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Maryland Landowners Donate Nearly 3,300 Acres of Conservation Easements in 2006
ANNAPOLIS, MD — Maryland landowners protected 3,264 acres of private farmland, woodland and scenic open space during 2006 by donating perpetual conservation easements to the Maryland Environmental Trust (MET), ensuring that these properties will remain forever untouched by subdivision and development.
The new easements on the Eastern Shore include 910 acres in Dorchester County, 466 acres in Somerset County, 211 acres in Queen Anne’s County, 114 acres in Worcester County, and 87 acres in Caroline County. On the western shore, the new easements include 481 acres in Charles County, 342 acres in Baltimore County, 269 acres in Frederick County, 188 acres in Anne Arundel County, 118 acres in Washington County, 71 acres in Prince George’s County, 4 acres in Baltimore City, and 3 acres in Howard County. The largest easement donated was 466 acres in Somerset County. Most of the easements are held jointly with MET’s local land trust partners.
A wide variety of conservation values are represented by the protected properties. For example, one Dorchester County landowner conserved 454 acres of farmlands, wetlands and woodlands providing critical habitat for forest interior dwelling birds. In the Worthington Valley Historic District of Baltimore County, the Trust accepted a 152-acre easement that will add to a cluster of over 2,000 acres of MET and farmland preservation easements. And in western Washington County, the owners of a mountainside property along scenic Route 40 protected 118 acres of forest and wildlife habitat adjacent to The Nature Conservancy’s Sideling Hill Creek Preserve.
“More and more Maryland landowners seem to be learning from their friends, neighbors, advisors and local land trusts that land conservation is something they can do for themselves,” the Trust reports. With supportive agencies and nonprofits to help them out, the circle of easement donors grows wider and wider. The property owner benefits from the tax incentives available, the natural resources and farmland are conserved, and the cost savings from gift easements mean that government programs need not use taxpayer dollars to buy them. It’s a win-win-win.”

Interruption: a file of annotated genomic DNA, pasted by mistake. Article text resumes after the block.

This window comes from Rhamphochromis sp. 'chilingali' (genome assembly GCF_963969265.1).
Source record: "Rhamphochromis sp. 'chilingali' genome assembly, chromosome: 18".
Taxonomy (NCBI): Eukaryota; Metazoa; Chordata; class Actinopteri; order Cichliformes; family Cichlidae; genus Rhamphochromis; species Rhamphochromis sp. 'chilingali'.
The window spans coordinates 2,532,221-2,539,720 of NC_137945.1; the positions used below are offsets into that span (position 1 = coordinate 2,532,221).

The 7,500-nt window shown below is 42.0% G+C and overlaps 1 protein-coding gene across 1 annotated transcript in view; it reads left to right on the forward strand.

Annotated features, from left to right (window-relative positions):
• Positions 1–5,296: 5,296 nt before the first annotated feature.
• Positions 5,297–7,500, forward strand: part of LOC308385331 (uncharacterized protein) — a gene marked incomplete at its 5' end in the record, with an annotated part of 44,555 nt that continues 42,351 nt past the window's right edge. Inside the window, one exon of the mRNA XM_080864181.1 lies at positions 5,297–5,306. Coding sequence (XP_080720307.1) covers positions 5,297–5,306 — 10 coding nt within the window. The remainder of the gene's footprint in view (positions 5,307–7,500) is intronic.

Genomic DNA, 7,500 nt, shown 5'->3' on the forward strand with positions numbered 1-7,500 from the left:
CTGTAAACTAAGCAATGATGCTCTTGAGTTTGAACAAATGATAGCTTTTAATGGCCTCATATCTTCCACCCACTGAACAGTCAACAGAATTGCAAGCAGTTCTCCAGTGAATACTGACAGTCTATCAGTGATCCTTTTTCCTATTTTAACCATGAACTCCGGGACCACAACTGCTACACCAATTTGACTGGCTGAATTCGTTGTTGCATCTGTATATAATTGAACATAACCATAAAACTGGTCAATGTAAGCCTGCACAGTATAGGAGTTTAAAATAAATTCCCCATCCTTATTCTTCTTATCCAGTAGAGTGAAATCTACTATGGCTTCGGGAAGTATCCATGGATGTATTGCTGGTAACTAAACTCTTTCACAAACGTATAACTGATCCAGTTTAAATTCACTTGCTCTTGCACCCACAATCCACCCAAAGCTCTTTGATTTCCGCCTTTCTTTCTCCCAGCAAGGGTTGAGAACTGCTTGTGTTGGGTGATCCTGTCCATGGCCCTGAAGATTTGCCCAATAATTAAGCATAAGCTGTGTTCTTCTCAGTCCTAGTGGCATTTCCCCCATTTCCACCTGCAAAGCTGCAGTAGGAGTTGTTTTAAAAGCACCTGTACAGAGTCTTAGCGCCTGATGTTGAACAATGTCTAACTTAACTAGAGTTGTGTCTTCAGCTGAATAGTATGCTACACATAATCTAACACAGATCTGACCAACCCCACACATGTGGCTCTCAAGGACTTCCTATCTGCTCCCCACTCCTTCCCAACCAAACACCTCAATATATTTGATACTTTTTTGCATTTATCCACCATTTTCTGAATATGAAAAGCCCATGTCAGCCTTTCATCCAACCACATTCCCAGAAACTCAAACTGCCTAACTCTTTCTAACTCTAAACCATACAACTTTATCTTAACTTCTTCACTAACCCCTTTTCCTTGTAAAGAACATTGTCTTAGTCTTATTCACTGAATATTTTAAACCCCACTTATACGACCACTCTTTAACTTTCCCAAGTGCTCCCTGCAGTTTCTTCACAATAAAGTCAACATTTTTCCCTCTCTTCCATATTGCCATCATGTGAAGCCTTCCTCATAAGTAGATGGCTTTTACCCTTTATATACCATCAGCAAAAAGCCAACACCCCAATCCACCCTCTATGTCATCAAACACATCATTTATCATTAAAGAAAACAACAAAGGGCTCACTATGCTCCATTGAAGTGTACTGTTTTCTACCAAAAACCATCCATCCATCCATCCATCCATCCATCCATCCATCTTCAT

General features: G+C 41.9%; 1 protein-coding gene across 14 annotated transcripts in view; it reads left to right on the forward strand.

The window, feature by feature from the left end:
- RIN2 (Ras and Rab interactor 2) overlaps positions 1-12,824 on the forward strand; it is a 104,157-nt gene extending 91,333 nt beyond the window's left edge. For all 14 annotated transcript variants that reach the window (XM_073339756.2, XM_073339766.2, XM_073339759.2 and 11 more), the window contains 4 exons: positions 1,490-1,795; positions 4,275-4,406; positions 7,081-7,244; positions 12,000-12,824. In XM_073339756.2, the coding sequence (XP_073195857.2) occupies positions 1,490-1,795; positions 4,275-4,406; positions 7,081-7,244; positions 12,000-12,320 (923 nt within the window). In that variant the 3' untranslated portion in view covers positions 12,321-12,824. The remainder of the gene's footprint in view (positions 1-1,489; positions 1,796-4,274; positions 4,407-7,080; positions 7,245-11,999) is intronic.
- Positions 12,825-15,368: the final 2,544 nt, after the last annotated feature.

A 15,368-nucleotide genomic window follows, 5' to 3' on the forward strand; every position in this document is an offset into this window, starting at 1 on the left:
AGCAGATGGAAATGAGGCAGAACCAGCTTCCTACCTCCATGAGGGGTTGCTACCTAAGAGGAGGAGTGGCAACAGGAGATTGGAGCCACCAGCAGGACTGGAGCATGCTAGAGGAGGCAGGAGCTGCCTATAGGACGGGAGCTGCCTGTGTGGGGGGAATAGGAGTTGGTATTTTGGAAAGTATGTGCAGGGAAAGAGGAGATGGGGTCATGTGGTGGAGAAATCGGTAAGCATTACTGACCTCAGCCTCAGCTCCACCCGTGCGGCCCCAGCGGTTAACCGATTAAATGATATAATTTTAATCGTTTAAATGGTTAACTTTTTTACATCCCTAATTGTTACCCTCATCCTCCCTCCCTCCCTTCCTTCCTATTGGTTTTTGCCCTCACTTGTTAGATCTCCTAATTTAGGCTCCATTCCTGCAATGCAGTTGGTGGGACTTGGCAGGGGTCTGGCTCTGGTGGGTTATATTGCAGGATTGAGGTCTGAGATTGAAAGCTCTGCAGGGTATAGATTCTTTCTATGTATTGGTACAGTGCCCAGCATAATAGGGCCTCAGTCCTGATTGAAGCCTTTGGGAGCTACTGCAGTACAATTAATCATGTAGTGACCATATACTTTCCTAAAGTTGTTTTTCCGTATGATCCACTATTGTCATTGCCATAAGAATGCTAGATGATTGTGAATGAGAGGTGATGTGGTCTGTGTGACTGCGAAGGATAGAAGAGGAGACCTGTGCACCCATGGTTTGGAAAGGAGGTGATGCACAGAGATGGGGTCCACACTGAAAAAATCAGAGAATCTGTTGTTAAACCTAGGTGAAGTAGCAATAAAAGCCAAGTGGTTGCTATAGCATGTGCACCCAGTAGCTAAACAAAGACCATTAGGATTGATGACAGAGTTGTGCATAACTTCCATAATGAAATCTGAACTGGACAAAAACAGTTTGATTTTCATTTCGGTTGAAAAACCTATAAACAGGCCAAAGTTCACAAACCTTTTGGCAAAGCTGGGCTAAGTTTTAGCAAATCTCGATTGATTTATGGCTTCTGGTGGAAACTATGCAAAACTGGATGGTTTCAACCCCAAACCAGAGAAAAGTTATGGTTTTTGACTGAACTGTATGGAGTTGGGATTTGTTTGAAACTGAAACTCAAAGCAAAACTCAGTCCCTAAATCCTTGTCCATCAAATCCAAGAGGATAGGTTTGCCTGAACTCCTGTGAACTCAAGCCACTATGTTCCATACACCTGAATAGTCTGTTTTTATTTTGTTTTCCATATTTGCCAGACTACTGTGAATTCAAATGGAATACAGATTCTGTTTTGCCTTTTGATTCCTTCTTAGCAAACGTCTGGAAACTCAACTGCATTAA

The Maryland Environmental Trust has now protected over 112,000 acres statewide since 1972.
MET is authorized by law to accept private donations of interests in real estate, money or other property; such gifts are tax deductible. In giving conservation easements, landowners donate the development rights on their property while retaining all other rights of ownership. Public access is not a requirement.
Easement donations to the Trust may be eligible for a federal income tax deduction, a state income tax deduction or credit, and a property tax credit. On the federal level, the charitable deductions that a landowner may claim on his/her income tax return for the donation of a qualifying conservation easement increased substantially as of August 2006, especially for farmers and ranchers. These new federal tax benefits are set to expire at the end of 2007, unless Congress acts to extend them.
For further information, contact the Maryland Environmental Trust, 100 Community Place, Crownsville, MD 21032 (toll free 877-514-7900 or 410-514-7900) or visit the Trust’s websites at www.dnr.maryland.gov/met and www.conservemd.org.
January 8, 2007
The Maryland Department of Natural Resources (DNR) is the state agency responsible for providing natural and living resource-related services to citizens and visitors. DNR manages more than 446,000 acres of public lands and 18,000 miles of waterways, along with Maryland's forests, fisheries and wildlife for maximum environmental, economic and quality of life benefits. A national leader in land conservation, DNR-managed parks and natural, historic and cultural resources attract 11 million visitors annually. DNR is the lead agency in Maryland's effort to restore the Chesapeake Bay, the state's number one environmental priority. Learn more at www.dnr.maryland.gov